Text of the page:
If parents want to know what their teen is thinking, a scan of Twitter in the early morning, perhaps while their own teens is standing outside waiting for the bus, might be the best indicator.
Wednesday morning, shortly before 7a.m. EDT, hundreds of tweets came pouring in, dozens every few seconds. They were all lamenting over the same test – the PSAT.
The PSAT is best known as the practice exam for the SAT, one of the biggest indicators for US students of their aptitude for college admittance. It is also the qualifying test for National Merit Scholarship Program. However, tweeting the full name of the test – PSAT/NMSQT – might actually prove that you are ready for the test and not prepared to join in the teen angst.
According to reports, in 2013 the test was administered to more than 3 million high school sophomores and juniors in the US.
For many parents, the outpouring of emotion on social media surrounding the test offers a small window on their kid's world when many give little to no information about their days in school.
And this is not to say that parents need to follow their kids specifically, or drop into conversation things they learn “on the Twitter.” Perhaps it is best for parents to consider social media scanning as more of a weather forecast, showing what is on the horizon, and keeping ready to talk about it, if their teens should offer up the information.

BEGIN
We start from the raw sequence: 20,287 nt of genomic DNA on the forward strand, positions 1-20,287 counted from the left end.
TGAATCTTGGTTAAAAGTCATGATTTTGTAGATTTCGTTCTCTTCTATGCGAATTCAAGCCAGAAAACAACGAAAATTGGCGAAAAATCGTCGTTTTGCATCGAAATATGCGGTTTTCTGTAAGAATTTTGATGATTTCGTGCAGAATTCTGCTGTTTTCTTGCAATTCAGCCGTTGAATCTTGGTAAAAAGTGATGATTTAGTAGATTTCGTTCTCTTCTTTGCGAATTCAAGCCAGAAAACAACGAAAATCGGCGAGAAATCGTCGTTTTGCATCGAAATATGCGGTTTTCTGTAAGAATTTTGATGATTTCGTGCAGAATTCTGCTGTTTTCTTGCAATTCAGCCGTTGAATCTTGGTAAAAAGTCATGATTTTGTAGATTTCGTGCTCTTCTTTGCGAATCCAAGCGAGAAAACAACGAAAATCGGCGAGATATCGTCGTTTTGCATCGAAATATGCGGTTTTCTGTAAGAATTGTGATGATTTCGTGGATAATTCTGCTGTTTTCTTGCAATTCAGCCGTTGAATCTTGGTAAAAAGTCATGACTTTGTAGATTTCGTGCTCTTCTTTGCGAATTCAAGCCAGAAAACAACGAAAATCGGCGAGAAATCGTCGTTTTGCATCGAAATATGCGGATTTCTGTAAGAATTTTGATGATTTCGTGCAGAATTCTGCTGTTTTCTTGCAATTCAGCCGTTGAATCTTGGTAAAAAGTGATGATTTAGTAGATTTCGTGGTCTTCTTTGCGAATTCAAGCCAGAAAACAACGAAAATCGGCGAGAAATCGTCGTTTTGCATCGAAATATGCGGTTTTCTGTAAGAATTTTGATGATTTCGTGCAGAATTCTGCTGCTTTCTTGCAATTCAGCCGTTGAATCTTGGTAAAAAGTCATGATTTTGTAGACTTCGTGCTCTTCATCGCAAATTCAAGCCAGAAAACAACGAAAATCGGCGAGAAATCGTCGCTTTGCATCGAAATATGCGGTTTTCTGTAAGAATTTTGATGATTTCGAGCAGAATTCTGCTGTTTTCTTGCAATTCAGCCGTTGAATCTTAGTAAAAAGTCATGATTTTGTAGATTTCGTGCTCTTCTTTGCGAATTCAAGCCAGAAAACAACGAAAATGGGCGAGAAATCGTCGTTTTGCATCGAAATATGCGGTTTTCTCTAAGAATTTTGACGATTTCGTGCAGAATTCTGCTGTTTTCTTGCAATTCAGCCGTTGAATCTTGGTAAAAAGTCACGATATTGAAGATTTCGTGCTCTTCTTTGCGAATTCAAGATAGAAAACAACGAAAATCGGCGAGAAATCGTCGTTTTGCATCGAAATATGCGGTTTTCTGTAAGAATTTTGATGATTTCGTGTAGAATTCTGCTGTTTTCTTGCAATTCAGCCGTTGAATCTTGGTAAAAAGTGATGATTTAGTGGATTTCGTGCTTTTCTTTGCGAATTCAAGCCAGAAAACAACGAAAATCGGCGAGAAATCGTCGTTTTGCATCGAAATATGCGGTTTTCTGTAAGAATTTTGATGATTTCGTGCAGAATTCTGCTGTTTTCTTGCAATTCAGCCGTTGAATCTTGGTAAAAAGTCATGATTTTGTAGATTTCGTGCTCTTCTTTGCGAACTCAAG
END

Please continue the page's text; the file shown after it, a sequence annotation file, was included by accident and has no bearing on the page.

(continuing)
Piper Jaffray, a US investment bank, recently published research showing that teens are heading to Twitter and Instagram over sites like Facebook. Some parents might remember similar stories from 2013 talking about the shift, but it seems that after a brief return to Facebook in early 2014, teens are in fact off the site more permanently (as permanent as teens can be.)
The Washington Post article on the study makes a great point, saying “Surveys of this type are, of course, a dime a dozen, and teen whims are as volatile as Twitter’s trending hashtags. That said, Piper Jaffray’s research is pretty thorough: It surveyed a national group of 7,200 students and accounted for variables like gender and household income.”
So, while parents might be posting on Facebook a picture of the kids on their weekend trip to see family, its important to remember that the most likes will probably come from fellow parents, and not teens themselves.
If your kids are experiencing angst over the PSAT and SAT exams, it's worth noting that some colleges are questioning whether standardized testing is the best way to identify a student's aptitude in certain topics. A study published in February by the National Association for College Admission Counseling explains that optional testing policies at universities can offer some students important enrollment and financial planning benefits. This means that some colleges are looking past the ACT and SAT for other proofs of a students’ aptitude and college readiness.
And as more teens shift their views of attending college, and more colleges shift what acceptance standards they carry, standardized tests for teens to tweet about might also shift as well.
In the meantime, parents can take heart in knowing that their kids are speaking out on what happens during their school day, it just might not be around the breakfast table.